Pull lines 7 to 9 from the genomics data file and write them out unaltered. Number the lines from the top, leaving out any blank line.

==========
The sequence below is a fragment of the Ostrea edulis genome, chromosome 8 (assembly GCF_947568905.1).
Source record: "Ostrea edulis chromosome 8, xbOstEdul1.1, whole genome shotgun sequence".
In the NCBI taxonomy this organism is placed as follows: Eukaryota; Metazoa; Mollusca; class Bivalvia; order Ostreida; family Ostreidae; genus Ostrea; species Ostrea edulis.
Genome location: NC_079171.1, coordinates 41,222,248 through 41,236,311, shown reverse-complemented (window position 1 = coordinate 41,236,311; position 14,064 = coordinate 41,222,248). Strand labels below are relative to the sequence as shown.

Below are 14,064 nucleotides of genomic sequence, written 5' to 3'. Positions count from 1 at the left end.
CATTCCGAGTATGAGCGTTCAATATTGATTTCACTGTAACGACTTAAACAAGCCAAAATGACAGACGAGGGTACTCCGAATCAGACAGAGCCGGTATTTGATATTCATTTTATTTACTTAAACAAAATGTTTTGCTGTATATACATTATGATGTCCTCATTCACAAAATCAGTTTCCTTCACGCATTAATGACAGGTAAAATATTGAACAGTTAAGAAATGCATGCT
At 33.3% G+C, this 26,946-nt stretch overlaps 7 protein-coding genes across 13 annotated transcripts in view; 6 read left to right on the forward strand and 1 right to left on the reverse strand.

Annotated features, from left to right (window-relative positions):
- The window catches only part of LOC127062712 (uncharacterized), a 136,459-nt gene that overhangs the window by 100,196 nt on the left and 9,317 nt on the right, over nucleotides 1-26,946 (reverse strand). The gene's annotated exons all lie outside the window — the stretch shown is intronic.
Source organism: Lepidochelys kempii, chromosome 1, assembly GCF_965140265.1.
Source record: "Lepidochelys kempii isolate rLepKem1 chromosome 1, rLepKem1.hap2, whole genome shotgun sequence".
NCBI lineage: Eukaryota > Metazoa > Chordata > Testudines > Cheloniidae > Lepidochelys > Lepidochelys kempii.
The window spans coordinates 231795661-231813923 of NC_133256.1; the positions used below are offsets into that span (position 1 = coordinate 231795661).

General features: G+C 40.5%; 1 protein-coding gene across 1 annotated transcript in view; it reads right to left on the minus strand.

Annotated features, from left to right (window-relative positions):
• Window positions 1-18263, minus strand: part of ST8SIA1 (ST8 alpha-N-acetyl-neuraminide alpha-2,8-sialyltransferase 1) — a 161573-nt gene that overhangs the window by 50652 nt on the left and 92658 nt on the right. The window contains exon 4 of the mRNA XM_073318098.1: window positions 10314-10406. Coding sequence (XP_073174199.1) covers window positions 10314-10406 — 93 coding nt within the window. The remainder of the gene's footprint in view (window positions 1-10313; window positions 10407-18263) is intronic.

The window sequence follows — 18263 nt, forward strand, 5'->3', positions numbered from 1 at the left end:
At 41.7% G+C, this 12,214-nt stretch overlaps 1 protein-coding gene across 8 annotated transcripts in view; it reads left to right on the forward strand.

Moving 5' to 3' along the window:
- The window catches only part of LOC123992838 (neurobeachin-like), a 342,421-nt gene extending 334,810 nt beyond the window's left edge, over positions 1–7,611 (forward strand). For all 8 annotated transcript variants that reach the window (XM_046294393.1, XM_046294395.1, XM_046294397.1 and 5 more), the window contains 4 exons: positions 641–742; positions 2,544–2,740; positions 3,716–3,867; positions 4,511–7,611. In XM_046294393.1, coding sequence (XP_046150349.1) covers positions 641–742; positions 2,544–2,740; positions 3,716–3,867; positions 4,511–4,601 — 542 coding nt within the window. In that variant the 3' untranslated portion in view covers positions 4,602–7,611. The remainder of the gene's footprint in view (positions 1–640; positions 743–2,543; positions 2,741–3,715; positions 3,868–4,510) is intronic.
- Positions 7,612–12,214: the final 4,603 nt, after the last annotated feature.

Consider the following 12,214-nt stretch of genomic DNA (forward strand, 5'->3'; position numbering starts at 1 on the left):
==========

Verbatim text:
At 33.3% G+C, this 26,946-nt stretch overlaps 7 protein-coding genes across 13 annotated transcripts in view; 6 read left to right on the forward strand and 1 right to left on the reverse strand.

Annotated features, from left to right (window-relative positions):
- The window catches only part of LOC127062712 (uncharacterized), a 136,459-nt gene that overhangs the window by 100,196 nt on the left and 9,317 nt on the right, over nucleotides 1-26,946 (reverse strand). The gene's annotated exons all lie outside the window — the stretch shown is intronic.